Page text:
The first decision discussed by the In re Mulul court was Green Earth Wellness Ctr., LLC v. Atain Specialty Ins. Co., 163 F.Supp. 3d 821 (D. Colo. 2016) (“In re Green Earth”). In re Green Earth involved a lawsuit by a cannabis company against its insurer. The plaintiff sued the insurer for failing to compensate the company for marijuana plants and equipment destroyed in a fire. The insurer claimed it was excused from performing under the insurance contract because of the illegality of the business. The court in In re Green Earth did not declare the insurance policy void on public policy grounds. As the court in In re Mulul noted:
[T]he operative decision point in Green Earth Wellness was Judge Krieger’s careful distinction between ordering the insurer to pay for damages to specific items (i.e., marijuana plants) and merely ordering compliance with the contract, which could be accomplished without reference to the existence of any marijuana asset. Presumably, if the insurance contract specifically required [the insurer] to replace the marijuana plants rather than merely compensate Green Earth for their value, the result would have been different. In re Mulul, 614 B.R. at 707-708.
The second decision analyzed by the In re Mulul court was Ginsburg v. ICC Holdings, LLC, No. 3:16-CV-2311D, 2017 WL 5467688 (N.D. Tex. Nov. 13, 2017) (“In re Ginsburg”). In re Ginsburg involved a loan to a medical marijuana business. Ginsburg, who was the lender, ultimately sued ICC Holdings for, among other things, breach of contract due to defaults under the loan, violations of state and federal securities laws, and the federal Racketeering Influenced and Corrupt Organization Act.
ICC moved to dismiss the lawsuit “because the purpose of the [promissory notes] [was] to fund the cultivation, possession and sale of marijuana, in violation of federal law, [and] the [promissory notes] [were] void and unenforceable because they contravene public policy.” In re Ginsburg, 2017 WL at *3. As the In re Mulul court stated, “…the [Ginsburg] courted noted, due to the fungibility of currency, repayment of the notes would not require ICC Holdings to ‘manufacture, distribute, dispense, or possess marijuana.’” In re Mulul, 614 B.R. at 708 (internal citation omitted).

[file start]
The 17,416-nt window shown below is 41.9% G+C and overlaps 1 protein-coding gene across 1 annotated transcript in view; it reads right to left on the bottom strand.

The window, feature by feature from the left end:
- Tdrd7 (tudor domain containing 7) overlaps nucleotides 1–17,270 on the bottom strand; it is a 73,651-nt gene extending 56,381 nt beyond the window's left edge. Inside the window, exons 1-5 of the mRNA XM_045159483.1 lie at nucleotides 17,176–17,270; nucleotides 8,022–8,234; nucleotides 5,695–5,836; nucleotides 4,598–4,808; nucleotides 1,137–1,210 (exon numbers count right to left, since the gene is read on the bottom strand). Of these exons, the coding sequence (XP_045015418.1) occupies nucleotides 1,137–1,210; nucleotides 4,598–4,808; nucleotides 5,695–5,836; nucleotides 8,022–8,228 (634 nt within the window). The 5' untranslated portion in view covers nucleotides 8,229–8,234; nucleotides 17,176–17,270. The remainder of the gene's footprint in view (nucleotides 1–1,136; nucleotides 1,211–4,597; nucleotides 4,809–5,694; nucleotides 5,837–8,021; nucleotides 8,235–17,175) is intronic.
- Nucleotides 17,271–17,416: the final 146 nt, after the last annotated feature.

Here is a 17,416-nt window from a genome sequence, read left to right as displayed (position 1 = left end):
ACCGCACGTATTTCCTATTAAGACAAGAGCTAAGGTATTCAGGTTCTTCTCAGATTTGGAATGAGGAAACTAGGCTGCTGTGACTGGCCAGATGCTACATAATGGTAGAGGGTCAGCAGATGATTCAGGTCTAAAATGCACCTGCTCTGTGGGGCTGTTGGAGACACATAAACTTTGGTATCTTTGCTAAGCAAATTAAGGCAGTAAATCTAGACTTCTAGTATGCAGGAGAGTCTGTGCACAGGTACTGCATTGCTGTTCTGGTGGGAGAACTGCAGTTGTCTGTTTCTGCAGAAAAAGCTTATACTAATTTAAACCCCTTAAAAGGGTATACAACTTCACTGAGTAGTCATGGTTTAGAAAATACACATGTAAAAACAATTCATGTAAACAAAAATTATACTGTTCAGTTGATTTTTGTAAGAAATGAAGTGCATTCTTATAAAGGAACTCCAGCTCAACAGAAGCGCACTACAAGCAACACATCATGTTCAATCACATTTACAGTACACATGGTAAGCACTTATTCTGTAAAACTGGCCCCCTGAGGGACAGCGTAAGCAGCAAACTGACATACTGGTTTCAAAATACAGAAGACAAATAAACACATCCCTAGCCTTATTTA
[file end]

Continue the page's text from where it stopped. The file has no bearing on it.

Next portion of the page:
Where Do We Go From Here?
Given these decisions, is there a pattern emerging from the case law? The answer is yes, in part. The primary lesson learned is that if the debtor and its earnings are directly related to the marijuana industry (e.g., cultivating, selling, etc.) then in all likelihood, it cannot enjoy the protections of the Bankruptcy Code. However, as the connection between the cannabis earnings and the business become more attenuated, then there is a higher probability the debtor can move forward with a bankruptcy case.
There also is a hint of fairness and equity in these decisions, especially In re Ginsburg and In re Green Earth. It would be fundamentally unfair if a party knowingly engaged with a marijuana business, and then attempted to disavow its obligations because of “illegality” or the like. While the law is not always “fair”, at times, it can be.
The bankruptcy process is a very powerful tool that allows debtors to accomplish things it could never do outside of bankruptcy. When a party is deprived of this right, there is no other equivalent under the law. The sole remaining options are to liquidate without court supervision, or via state court receivership. Hopefully, in time, those in the cannabis industry will have the right to seek bankruptcy protection without the mental gymnastics that currently plague the industry. However, for that to occur, changes are needed in federal law.